Of the two events, the more damning, the more worrisome for the league, was the playoff game.

First, let me start with the movie, as I had intended on focusing on that in this blog post….until the playoff game happened.

The movie was well done overall, I thought.  I am no movie critic (I hope that goes without saying) and I rarely see things on the ‘Big Screen’ any more–I think the great movies came and went in the 60’s and 70’s, when I was growing up (Easy Rider, The Deerhunter, Apocalypse Now….).  Concussion (the movie) is largely a heroic story about one man’s personal struggle and vindication:  Dr. Bennet Omalu vs. the NFL, David vs. Goliath.  There are some typical Hollywood moments (e.g. the romancing of his future wife), but largely the film stays on track regarding the story of pathologist Dr. Omalu and his reintroduction of the term ‘chronic traumatic encephalopathy (CTE)’ into the medical lexicon after his autopsy on the brain of the deceased football player, ‘Iron’ Mike Webster.

And Will Smith does an excellent job, I think, with his portrayal of Omalu.

I approached this movie not so much looking for entertainment, but to see if there were anything new in this story I might learn, and to see how the movie might present the science to the general viewing public.  I don’t think I learned anything new regarding the basic story.  This is not so much a criticism of the movie as an endorsement of the PBS documentary, ‘League of Denial,’ which came out two years ago and went into much more depth than a dramatization ever could.  And as for the science?  Once again, you’re better served viewing the documentary.  You won’t have to hear a clunker of a line like this: “Three cases is the scientific burden of evidence.  We have four.”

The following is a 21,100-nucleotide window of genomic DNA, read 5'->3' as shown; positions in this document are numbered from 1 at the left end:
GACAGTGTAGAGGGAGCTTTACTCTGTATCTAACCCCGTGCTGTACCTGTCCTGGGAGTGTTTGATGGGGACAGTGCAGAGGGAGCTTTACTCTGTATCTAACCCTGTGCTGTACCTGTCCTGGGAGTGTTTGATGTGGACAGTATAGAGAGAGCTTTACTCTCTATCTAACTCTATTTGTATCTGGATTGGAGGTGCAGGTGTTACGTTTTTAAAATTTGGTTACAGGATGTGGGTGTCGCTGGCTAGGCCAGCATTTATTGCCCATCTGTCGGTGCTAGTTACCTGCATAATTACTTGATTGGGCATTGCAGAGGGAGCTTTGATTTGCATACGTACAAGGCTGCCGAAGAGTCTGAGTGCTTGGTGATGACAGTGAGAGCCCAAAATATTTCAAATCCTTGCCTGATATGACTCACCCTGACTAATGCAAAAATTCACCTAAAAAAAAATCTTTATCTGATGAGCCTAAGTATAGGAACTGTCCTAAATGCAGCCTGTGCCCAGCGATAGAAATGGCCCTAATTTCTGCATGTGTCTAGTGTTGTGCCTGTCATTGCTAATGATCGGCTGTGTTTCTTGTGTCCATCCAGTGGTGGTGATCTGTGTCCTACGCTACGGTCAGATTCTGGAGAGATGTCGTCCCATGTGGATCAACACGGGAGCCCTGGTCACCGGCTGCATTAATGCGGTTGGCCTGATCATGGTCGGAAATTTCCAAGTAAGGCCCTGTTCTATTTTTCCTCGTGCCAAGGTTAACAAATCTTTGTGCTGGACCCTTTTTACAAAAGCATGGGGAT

Now, on to the playoff game.

I don’t think the NFL will be able to survive if the sorts of hits occurring in this game, regardless of their ‘legality,’ continue. Read more of this post

The Controversy Over Grass

madison plains

Where Pigskin Meets Grass

To be clear, my topic today is NOT a survey of what cannabis legalization has wrought in states like Washington or Colorado [as an aside, in our own little corner of the USA the question of legalization will be on the ballot in Ohio this fall].

The grasses we’re discussing are ‘Bermuda,’ ‘Fescue,’ ‘Bluegrass’ and the like.

And the question today is not whether ‘the Dude abides’ [he most certainly does], but is this: which is the safer surface on which to play sport, grass or turf?